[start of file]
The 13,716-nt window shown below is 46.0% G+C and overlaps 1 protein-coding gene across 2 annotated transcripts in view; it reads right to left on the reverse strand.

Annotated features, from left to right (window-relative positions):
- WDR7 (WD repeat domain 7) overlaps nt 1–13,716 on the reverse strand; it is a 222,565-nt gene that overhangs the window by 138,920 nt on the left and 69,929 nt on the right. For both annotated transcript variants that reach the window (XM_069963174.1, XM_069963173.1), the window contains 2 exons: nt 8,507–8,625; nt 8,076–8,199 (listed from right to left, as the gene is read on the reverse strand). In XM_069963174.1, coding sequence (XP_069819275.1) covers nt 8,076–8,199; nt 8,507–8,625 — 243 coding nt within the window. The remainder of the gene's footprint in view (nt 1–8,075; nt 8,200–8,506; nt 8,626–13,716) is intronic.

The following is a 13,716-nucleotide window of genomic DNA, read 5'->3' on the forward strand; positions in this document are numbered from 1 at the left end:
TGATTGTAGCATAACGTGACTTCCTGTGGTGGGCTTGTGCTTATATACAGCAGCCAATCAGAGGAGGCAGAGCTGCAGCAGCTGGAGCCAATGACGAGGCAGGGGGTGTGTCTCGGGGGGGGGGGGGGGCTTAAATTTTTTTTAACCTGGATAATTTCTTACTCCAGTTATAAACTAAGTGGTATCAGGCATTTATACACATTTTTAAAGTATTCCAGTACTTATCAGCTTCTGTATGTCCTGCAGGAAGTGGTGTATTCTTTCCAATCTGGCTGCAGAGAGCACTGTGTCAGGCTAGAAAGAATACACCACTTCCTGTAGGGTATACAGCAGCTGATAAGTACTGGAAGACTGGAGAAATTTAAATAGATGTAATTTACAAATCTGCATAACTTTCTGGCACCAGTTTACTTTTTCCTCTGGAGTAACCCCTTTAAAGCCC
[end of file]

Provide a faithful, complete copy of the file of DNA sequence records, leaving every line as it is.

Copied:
The 13,716-nt window shown below is 46.0% G+C and overlaps 1 protein-coding gene across 2 annotated transcripts in view; it reads right to left on the reverse strand.

Annotated features, from left to right (window-relative positions):
- WDR7 (WD repeat domain 7) overlaps nt 1–13,716 on the reverse strand; it is a 222,565-nt gene that overhangs the window by 138,920 nt on the left and 69,929 nt on the right. For both annotated transcript variants that reach the window (XM_069963174.1, XM_069963173.1), the window contains 2 exons: nt 8,507–8,625; nt 8,076–8,199 (listed from right to left, as the gene is read on the reverse strand). In XM_069963174.1, coding sequence (XP_069819275.1) covers nt 8,076–8,199; nt 8,507–8,625 — 243 coding nt within the window. The remainder of the gene's footprint in view (nt 1–8,075; nt 8,200–8,506; nt 8,626–13,716) is intronic.

The following is a 13,716-nucleotide window of genomic DNA, read 5'->3' on the forward strand; positions in this document are numbered from 1 at the left end:
TGATTGTAGCATAACGTGACTTCCTGTGGTGGGCTTGTGCTTATATACAGCAGCCAATCAGAGGAGGCAGAGCTGCAGCAGCTGGAGCCAATGACGAGGCAGGGGGTGTGTCTCGGGGGGGGGGGGGGGCTTAAATTTTTTTTAACCTGGATAATTTCTTACTCCAGTTATAAACTAAGTGGTATCAGGCATTTATACACATTTTTAAAGTATTCCAGTACTTATCAGCTTCTGTATGTCCTGCAGGAAGTGGTGTATTCTTTCCAATCTGGCTGCAGAGAGCACTGTGTCAGGCTAGAAAGAATACACCACTTCCTGTAGGGTATACAGCAGCTGATAAGTACTGGAAGACTGGAGAAATTTAAATAGATGTAATTTACAAATCTGCATAACTTTCTGGCACCAGTTTACTTTTTCCTCTGGAGTAACCCCTTTAAAGCCC